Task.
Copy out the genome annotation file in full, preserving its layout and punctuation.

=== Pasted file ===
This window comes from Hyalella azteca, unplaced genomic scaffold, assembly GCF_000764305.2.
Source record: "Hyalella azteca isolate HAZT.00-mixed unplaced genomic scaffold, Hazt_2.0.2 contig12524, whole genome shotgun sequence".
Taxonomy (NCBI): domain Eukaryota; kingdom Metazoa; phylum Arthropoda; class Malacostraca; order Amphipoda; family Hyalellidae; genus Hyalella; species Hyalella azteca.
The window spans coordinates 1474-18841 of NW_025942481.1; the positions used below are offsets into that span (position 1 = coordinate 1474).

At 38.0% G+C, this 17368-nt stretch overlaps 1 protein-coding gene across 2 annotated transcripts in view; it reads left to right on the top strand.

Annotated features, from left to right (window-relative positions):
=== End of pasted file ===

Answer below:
This window comes from Hyalella azteca, unplaced genomic scaffold, assembly GCF_000764305.2.
Source record: "Hyalella azteca isolate HAZT.00-mixed unplaced genomic scaffold, Hazt_2.0.2 contig12524, whole genome shotgun sequence".
Taxonomy (NCBI): domain Eukaryota; kingdom Metazoa; phylum Arthropoda; class Malacostraca; order Amphipoda; family Hyalellidae; genus Hyalella; species Hyalella azteca.
The window spans coordinates 1474-18841 of NW_025942481.1; the positions used below are offsets into that span (position 1 = coordinate 1474).

At 38.0% G+C, this 17368-nt stretch overlaps 1 protein-coding gene across 2 annotated transcripts in view; it reads left to right on the top strand.

Annotated features, from left to right (window-relative positions):